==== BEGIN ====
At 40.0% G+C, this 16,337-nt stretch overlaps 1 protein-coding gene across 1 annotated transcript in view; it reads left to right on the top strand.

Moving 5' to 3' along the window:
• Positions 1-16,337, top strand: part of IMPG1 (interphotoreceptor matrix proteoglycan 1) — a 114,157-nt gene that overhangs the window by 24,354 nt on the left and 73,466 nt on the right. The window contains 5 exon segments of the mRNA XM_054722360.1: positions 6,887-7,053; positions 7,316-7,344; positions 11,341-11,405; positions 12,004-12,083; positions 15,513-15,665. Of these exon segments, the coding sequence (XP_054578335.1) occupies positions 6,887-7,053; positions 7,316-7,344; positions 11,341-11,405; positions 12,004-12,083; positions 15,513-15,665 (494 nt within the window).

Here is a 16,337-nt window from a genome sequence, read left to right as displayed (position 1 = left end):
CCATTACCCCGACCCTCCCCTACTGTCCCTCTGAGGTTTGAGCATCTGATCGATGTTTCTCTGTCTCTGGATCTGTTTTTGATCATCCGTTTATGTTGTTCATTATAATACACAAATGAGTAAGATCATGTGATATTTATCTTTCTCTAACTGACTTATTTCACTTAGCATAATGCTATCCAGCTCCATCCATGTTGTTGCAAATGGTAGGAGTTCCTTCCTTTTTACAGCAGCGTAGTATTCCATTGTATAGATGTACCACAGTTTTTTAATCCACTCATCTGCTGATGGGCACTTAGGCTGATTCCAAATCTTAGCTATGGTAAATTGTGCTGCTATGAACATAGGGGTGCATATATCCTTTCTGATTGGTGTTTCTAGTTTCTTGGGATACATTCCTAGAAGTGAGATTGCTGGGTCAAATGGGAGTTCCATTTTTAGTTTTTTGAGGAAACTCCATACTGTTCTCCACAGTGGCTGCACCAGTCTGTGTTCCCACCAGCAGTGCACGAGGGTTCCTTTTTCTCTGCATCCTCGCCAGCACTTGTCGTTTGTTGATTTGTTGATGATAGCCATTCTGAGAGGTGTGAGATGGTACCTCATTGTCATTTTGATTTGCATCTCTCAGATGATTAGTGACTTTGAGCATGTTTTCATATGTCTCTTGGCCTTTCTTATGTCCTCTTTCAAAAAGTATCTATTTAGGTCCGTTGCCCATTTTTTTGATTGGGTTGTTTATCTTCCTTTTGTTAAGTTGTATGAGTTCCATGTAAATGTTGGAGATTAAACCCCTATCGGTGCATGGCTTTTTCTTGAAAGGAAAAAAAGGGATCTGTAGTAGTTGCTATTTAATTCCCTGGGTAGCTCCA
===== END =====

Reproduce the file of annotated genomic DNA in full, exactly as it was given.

At 40.0% G+C, this 16,337-nt stretch overlaps 1 protein-coding gene across 1 annotated transcript in view; it reads left to right on the top strand.

Moving 5' to 3' along the window:
• Positions 1-16,337, top strand: part of IMPG1 (interphotoreceptor matrix proteoglycan 1) — a 114,157-nt gene that overhangs the window by 24,354 nt on the left and 73,466 nt on the right. The window contains 5 exon segments of the mRNA XM_054722360.1: positions 6,887-7,053; positions 7,316-7,344; positions 11,341-11,405; positions 12,004-12,083; positions 15,513-15,665. Of these exon segments, the coding sequence (XP_054578335.1) occupies positions 6,887-7,053; positions 7,316-7,344; positions 11,341-11,405; positions 12,004-12,083; positions 15,513-15,665 (494 nt within the window).

Here is a 16,337-nt window from a genome sequence, read left to right as displayed (position 1 = left end):
CCATTACCCCGACCCTCCCCTACTGTCCCTCTGAGGTTTGAGCATCTGATCGATGTTTCTCTGTCTCTGGATCTGTTTTTGATCATCCGTTTATGTTGTTCATTATAATACACAAATGAGTAAGATCATGTGATATTTATCTTTCTCTAACTGACTTATTTCACTTAGCATAATGCTATCCAGCTCCATCCATGTTGTTGCAAATGGTAGGAGTTCCTTCCTTTTTACAGCAGCGTAGTATTCCATTGTATAGATGTACCACAGTTTTTTAATCCACTCATCTGCTGATGGGCACTTAGGCTGATTCCAAATCTTAGCTATGGTAAATTGTGCTGCTATGAACATAGGGGTGCATATATCCTTTCTGATTGGTGTTTCTAGTTTCTTGGGATACATTCCTAGAAGTGAGATTGCTGGGTCAAATGGGAGTTCCATTTTTAGTTTTTTGAGGAAACTCCATACTGTTCTCCACAGTGGCTGCACCAGTCTGTGTTCCCACCAGCAGTGCACGAGGGTTCCTTTTTCTCTGCATCCTCGCCAGCACTTGTCGTTTGTTGATTTGTTGATGATAGCCATTCTGAGAGGTGTGAGATGGTACCTCATTGTCATTTTGATTTGCATCTCTCAGATGATTAGTGACTTTGAGCATGTTTTCATATGTCTCTTGGCCTTTCTTATGTCCTCTTTCAAAAAGTATCTATTTAGGTCCGTTGCCCATTTTTTTGATTGGGTTGTTTATCTTCCTTTTGTTAAGTTGTATGAGTTCCATGTAAATGTTGGAGATTAAACCCCTATCGGTGCATGGCTTTTTCTTGAAAGGAAAAAAAGGGATCTGTAGTAGTTGCTATTTAATTCCCTGGGTAGCTCCA